Tags » Fredric March

For the woman, the kiss! For the man, the sword!

THE AFFAIRS OF CELLINI is a very odd affair. It’s a Gregory La Cava pre-code, or thereabouts (1934, so on the cusp). The opening titles give us the sense it’s going to be a rip-roaring historical melodrama, but it’s much stranger than that — it’s a broad farce whose main jokes are about torture, murder and mutilation or the threat thereof. 360 more words

FILM

Dorothy Arzner Helms Clara Bow's First Talkie, THE WILD PARTY (1929)

As I walked into the building where I work a few days ago I ran into a learned colleague who also happens to be a classic movie fan. 1,156 more words

Classic Movies

The Best Years of Our Lives (1946)

The very first English language film I remember watching was a war film (a farcical comedy called Our Miss Fred, which I’ve never managed to get hold of since). 2,023 more words

Dusted Off

Dr. Jekyll and Mr. Hyde (1932)

Rouben Mamoulian’s 1931 adaptation of Dr. Jekyll and Mr. Hyde is obsessed with the human face. It knows there is no better register for fear, longing, dread, or any other emotion than the face, especially the eyes, and it trusts its performers to prove it in every major scene of the film. 634 more words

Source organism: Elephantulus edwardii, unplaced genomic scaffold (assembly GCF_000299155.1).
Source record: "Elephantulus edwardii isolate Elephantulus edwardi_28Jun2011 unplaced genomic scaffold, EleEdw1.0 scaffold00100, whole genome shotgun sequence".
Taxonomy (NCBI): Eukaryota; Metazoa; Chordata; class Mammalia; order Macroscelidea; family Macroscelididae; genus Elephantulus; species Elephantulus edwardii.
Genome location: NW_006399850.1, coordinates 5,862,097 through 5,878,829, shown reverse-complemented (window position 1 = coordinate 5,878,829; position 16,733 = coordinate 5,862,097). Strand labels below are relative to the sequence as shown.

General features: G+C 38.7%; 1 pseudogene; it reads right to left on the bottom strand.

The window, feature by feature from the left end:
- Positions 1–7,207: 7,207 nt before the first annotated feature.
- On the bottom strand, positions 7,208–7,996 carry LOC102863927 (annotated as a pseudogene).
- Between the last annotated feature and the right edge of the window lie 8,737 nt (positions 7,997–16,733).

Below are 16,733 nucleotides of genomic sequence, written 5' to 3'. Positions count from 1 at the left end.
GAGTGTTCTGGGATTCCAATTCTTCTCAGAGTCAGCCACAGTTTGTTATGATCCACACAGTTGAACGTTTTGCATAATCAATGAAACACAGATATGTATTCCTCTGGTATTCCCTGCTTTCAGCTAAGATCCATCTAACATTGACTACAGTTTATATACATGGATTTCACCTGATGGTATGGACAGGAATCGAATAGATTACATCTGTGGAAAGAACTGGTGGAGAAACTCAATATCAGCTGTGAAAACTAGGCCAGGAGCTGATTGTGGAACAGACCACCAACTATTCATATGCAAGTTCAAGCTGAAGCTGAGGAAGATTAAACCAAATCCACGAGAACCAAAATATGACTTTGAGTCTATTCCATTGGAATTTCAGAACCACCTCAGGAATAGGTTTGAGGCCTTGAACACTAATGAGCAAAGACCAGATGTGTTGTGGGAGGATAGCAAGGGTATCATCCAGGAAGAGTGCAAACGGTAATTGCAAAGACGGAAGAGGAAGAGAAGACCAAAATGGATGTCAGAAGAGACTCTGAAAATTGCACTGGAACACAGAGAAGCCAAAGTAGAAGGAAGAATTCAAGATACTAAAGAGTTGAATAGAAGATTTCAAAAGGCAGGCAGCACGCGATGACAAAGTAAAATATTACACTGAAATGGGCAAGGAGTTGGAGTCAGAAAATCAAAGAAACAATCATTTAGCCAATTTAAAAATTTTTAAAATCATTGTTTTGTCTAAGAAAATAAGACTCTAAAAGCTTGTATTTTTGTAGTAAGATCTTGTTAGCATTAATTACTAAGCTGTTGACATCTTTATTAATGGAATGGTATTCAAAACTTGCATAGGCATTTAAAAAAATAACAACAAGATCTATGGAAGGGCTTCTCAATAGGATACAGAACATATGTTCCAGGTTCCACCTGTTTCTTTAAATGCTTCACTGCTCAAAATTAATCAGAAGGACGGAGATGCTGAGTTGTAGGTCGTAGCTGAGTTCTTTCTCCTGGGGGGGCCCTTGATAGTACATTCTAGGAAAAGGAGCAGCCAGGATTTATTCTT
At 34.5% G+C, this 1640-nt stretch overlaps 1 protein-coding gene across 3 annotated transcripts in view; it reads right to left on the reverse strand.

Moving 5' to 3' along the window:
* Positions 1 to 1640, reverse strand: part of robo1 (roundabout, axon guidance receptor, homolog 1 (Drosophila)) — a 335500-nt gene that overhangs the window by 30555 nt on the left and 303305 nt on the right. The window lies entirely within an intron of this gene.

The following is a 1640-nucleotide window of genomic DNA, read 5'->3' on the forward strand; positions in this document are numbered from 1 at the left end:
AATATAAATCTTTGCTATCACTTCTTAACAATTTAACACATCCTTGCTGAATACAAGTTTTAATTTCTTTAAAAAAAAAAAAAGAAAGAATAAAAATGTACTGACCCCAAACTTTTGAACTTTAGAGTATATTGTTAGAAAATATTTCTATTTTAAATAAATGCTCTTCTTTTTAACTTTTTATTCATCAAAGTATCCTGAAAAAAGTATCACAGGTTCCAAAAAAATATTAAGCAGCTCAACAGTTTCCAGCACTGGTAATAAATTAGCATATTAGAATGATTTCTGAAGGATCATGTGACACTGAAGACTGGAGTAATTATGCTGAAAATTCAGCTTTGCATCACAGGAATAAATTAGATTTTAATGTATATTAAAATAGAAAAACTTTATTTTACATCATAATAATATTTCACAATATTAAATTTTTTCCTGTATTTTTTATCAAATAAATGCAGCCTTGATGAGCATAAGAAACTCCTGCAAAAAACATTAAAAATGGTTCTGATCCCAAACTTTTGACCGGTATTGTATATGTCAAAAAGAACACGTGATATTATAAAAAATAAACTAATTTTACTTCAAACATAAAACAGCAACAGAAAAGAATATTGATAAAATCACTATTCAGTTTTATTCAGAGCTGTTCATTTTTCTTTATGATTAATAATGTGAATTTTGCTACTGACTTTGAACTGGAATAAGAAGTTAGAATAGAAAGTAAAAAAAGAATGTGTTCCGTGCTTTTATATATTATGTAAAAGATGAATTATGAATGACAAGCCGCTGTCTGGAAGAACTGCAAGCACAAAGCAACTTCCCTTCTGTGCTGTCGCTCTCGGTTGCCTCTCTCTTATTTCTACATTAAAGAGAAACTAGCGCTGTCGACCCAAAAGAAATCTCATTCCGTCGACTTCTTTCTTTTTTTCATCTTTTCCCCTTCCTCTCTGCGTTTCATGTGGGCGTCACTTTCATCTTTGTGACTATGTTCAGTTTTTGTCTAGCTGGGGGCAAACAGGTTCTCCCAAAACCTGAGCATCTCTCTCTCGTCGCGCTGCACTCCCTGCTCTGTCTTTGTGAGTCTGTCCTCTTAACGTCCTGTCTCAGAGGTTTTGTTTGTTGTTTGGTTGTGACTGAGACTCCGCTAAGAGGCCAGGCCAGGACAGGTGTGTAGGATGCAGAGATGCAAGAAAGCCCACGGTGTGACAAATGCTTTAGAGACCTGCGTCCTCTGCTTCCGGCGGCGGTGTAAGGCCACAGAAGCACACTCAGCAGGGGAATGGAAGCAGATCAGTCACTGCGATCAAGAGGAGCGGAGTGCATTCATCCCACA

Film

Anna Karénina (1935)

Anna Karénina, 1935, Metro-Goldwyn-Mayer. Starring Greta Garbo, Fredric March, Basil Rathbone. Directed by Clarence Brown. B&W, 93 minutes.

Anna Karénina (Greta Garbo) is bound in a financially and socially comfortable, yet deeply unsatisfying, life at home with her husband of ten years, Karénin (Basil Rathbone), and the son she adores, Sergei (Freddie Bartholomew). 403 more words

Classic Films

Flawed Gents of Pre-Code: Fredric March in Merrily We Go to Hell (1932)

The films released during Hollywood’s pre-Code era undeniably have their fair share of admirable, upstanding fellas. There’s Warren William’s long-suffering hubby in Three on a Match… 1,011 more words

Pre-code

Carole Lombard takes on the High-Profile Illness – Silver Screenings

Spoiler Alert

You have to hand it to 1930s screwball comedies. They are, in part, a response to the Production Code (c.a. 1930-67), a set of rules about What Was Allowed in the movies. 11 more words

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